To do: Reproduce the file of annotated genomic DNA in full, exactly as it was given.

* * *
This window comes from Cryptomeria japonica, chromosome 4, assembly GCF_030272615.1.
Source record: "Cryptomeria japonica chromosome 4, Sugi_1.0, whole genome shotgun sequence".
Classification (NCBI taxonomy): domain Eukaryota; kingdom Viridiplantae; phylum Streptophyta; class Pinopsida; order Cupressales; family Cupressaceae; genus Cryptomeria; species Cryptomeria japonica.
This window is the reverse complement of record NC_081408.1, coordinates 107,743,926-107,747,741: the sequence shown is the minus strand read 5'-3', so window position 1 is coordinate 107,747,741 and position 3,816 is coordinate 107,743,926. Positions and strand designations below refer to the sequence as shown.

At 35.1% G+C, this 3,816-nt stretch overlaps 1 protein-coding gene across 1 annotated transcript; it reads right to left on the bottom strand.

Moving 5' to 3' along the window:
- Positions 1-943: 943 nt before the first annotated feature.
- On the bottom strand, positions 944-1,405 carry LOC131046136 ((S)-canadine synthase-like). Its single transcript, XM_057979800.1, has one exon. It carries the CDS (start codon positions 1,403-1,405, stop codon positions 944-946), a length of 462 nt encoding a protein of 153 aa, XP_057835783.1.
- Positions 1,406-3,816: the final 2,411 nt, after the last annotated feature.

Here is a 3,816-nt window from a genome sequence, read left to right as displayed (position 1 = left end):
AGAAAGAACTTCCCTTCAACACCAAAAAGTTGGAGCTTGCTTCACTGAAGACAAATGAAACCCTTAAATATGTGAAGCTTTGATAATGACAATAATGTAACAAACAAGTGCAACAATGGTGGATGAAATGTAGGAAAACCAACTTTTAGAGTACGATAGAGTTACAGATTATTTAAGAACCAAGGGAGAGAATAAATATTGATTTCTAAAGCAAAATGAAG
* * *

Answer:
This window comes from Cryptomeria japonica, chromosome 4, assembly GCF_030272615.1.
Source record: "Cryptomeria japonica chromosome 4, Sugi_1.0, whole genome shotgun sequence".
Classification (NCBI taxonomy): domain Eukaryota; kingdom Viridiplantae; phylum Streptophyta; class Pinopsida; order Cupressales; family Cupressaceae; genus Cryptomeria; species Cryptomeria japonica.
This window is the reverse complement of record NC_081408.1, coordinates 107,743,926-107,747,741: the sequence shown is the minus strand read 5'-3', so window position 1 is coordinate 107,747,741 and position 3,816 is coordinate 107,743,926. Positions and strand designations below refer to the sequence as shown.

At 35.1% G+C, this 3,816-nt stretch overlaps 1 protein-coding gene across 1 annotated transcript; it reads right to left on the bottom strand.

Moving 5' to 3' along the window:
- Positions 1-943: 943 nt before the first annotated feature.
- On the bottom strand, positions 944-1,405 carry LOC131046136 ((S)-canadine synthase-like). Its single transcript, XM_057979800.1, has one exon. It carries the CDS (start codon positions 1,403-1,405, stop codon positions 944-946), a length of 462 nt encoding a protein of 153 aa, XP_057835783.1.
- Positions 1,406-3,816: the final 2,411 nt, after the last annotated feature.

Here is a 3,816-nt window from a genome sequence, read left to right as displayed (position 1 = left end):
AGAAAGAACTTCCCTTCAACACCAAAAAGTTGGAGCTTGCTTCACTGAAGACAAATGAAACCCTTAAATATGTGAAGCTTTGATAATGACAATAATGTAACAAACAAGTGCAACAATGGTGGATGAAATGTAGGAAAACCAACTTTTAGAGTACGATAGAGTTACAGATTATTTAAGAACCAAGGGAGAGAATAAATATTGATTTCTAAAGCAAAATGAAG